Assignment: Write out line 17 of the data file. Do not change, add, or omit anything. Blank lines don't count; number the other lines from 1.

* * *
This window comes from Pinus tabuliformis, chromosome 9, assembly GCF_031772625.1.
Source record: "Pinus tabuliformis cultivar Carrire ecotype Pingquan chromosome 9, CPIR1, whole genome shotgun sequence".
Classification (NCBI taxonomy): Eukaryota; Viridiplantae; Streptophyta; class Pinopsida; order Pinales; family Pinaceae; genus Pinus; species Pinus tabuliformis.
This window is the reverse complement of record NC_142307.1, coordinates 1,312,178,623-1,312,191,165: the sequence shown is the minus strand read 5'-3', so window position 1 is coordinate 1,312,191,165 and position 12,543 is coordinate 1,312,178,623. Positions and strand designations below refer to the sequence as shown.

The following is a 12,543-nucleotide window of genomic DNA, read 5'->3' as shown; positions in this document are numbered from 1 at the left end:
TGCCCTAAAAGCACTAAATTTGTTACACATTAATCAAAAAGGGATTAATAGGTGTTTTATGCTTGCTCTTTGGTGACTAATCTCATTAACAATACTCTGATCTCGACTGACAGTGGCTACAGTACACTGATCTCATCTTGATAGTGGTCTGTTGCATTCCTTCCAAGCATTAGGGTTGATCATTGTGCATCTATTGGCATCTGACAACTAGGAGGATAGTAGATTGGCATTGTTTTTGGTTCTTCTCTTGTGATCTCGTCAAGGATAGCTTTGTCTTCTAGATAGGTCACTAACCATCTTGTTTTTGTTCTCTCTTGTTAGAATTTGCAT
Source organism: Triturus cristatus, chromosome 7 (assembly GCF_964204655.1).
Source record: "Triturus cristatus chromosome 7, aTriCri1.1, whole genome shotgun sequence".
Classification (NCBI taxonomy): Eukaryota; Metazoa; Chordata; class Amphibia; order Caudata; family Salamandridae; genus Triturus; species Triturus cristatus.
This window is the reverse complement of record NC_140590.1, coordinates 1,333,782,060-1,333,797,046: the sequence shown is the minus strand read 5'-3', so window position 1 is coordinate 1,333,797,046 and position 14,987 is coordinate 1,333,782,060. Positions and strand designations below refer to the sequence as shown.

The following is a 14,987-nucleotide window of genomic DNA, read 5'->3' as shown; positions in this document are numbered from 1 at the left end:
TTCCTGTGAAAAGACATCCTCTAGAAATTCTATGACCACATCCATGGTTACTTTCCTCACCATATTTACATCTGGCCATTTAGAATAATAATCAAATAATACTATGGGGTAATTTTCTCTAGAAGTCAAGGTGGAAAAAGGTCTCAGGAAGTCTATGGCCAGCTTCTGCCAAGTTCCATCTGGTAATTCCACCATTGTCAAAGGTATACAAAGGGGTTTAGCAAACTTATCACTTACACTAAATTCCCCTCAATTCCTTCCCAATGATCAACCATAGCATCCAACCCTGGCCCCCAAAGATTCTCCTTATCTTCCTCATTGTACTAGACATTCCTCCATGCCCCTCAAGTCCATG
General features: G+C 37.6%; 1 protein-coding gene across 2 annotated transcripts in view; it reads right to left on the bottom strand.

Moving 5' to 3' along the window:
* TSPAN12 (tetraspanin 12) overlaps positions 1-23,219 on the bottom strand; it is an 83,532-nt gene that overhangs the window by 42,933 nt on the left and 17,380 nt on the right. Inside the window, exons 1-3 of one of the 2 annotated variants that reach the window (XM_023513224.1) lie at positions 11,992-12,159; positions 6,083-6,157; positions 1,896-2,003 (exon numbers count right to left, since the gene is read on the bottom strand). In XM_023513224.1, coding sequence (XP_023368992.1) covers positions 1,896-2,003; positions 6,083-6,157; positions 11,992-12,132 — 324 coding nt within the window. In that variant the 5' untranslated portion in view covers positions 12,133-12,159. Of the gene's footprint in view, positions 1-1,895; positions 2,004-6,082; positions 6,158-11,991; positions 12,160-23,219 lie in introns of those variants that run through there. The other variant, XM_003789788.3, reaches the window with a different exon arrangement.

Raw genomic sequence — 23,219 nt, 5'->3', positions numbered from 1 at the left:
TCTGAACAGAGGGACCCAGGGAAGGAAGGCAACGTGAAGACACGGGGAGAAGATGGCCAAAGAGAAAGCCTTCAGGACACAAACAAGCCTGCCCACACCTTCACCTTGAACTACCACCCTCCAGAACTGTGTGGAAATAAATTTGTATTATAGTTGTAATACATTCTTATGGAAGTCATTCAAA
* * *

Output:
TCTGAACAGAGGGACCCAGGGAAGGAAGGCAACGTGAAGACACGGGGAGAAGATGGCCAAAGAGAAAGCCTTCAGGACACAAACAAGCCTGCCCACACCTTCACCTTGAACTACCACCCTCCAGAACTGTGTGGAAATAAATTTGTATTATAGTTGTAATACATTCTTATGGAAGTCATTCAAA